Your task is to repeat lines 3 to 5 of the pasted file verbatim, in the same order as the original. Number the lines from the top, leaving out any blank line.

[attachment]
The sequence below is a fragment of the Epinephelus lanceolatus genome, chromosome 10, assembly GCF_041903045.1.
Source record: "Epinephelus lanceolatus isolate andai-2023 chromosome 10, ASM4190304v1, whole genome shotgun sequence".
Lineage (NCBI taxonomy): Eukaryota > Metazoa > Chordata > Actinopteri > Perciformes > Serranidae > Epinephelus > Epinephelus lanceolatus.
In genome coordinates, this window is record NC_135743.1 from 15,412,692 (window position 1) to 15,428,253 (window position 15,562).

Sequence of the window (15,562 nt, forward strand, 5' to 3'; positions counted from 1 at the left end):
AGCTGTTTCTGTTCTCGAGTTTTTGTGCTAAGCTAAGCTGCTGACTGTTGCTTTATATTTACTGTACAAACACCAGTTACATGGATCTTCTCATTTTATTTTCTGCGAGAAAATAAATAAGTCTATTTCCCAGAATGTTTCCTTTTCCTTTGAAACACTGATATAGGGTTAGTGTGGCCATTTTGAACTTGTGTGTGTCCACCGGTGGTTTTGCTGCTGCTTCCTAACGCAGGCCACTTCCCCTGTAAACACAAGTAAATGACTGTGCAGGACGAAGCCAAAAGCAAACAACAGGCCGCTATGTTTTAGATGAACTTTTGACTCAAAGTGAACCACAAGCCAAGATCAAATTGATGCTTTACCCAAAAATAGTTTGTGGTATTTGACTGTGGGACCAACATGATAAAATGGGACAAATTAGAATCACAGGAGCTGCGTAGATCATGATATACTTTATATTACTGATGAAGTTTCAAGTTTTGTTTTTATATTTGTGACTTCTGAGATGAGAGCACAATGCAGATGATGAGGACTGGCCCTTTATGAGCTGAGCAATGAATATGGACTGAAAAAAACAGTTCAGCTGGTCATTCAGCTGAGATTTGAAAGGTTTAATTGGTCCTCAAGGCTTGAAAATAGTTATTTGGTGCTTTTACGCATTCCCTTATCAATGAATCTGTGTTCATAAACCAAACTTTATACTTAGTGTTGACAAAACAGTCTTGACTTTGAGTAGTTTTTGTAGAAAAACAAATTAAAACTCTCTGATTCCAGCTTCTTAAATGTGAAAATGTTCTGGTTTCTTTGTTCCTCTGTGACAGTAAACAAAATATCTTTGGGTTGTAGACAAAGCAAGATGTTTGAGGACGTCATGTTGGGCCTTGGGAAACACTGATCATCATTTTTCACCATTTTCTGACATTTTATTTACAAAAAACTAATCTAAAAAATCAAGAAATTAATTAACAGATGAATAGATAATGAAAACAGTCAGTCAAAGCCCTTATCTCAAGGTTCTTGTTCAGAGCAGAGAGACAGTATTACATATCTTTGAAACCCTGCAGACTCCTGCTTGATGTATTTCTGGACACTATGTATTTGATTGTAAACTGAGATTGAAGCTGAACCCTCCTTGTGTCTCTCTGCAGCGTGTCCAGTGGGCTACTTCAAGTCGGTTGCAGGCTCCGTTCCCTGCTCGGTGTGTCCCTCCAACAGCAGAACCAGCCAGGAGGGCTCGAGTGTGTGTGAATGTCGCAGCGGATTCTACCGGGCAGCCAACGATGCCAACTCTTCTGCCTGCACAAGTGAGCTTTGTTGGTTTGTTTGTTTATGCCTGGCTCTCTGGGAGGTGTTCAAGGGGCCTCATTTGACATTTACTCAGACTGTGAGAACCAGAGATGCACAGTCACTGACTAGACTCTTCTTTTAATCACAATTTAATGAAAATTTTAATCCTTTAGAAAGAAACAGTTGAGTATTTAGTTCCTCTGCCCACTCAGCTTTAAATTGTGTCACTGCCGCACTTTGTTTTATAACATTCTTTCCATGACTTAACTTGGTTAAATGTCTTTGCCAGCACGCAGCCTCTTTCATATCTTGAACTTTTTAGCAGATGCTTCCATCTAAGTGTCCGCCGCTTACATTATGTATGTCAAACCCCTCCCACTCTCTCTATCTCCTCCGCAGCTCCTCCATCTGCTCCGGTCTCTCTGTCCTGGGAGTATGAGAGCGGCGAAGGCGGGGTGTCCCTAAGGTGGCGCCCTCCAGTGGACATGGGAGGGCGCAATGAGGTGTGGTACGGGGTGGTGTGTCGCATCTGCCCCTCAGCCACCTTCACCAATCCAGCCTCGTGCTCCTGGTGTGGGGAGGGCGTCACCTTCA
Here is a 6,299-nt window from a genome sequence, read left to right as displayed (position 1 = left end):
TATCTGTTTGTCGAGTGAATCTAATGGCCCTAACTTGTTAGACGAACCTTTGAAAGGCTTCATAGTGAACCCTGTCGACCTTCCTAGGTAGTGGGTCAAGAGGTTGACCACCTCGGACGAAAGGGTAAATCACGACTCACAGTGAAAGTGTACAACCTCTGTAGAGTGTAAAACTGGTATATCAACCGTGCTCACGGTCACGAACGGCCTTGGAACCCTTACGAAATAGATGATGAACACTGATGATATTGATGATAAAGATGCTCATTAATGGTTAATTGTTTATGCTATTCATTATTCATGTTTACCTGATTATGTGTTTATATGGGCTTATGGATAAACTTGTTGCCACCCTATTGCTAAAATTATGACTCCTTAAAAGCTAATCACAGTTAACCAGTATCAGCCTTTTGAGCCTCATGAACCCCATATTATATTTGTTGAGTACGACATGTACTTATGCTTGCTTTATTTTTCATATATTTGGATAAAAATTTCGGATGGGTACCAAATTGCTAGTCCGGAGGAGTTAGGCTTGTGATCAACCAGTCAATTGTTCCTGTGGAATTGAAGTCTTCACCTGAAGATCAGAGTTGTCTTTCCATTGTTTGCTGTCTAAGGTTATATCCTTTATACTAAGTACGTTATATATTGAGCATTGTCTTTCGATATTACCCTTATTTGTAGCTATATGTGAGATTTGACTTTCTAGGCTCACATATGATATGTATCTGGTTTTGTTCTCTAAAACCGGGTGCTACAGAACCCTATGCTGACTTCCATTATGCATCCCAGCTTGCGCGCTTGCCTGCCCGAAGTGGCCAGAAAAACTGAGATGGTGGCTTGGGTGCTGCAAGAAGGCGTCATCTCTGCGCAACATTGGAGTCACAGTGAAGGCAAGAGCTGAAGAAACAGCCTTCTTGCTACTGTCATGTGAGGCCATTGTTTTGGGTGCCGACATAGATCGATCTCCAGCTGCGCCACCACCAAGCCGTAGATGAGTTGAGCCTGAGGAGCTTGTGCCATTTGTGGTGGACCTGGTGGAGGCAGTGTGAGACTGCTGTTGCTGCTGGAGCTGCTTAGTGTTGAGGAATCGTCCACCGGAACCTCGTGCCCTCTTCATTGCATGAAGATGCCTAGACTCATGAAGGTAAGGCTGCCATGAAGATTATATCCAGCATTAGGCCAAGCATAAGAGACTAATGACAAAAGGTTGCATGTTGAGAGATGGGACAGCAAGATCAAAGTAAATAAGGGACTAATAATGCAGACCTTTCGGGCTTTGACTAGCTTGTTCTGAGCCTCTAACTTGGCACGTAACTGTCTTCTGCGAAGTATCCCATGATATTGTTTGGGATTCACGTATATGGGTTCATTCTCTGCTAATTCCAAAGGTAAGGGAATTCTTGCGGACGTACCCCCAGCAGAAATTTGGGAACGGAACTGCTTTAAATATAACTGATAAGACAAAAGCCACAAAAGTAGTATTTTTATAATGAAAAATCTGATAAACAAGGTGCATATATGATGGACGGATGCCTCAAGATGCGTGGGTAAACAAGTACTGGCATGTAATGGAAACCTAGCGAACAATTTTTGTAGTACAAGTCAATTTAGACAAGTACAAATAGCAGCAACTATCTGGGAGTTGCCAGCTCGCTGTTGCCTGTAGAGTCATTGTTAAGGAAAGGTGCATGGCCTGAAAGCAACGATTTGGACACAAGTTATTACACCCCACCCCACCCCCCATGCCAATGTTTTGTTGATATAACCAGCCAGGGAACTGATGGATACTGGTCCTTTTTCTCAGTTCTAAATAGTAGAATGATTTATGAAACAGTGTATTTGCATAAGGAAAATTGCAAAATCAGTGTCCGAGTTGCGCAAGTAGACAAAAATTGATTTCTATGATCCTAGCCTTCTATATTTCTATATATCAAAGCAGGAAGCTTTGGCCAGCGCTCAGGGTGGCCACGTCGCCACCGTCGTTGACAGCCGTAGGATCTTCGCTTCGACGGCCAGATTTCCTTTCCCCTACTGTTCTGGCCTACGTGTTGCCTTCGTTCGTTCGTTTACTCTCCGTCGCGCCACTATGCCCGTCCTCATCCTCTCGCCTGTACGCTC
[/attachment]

Lineage (NCBI taxonomy): Eukaryota > Metazoa > Chordata > Actinopteri > Perciformes > Serranidae > Epinephelus > Epinephelus lanceolatus.
In genome coordinates, this window is record NC_135743.1 from 15,412,692 (window position 1) to 15,428,253 (window position 15,562).

Sequence of the window (15,562 nt, forward strand, 5' to 3'; positions counted from 1 at the left end):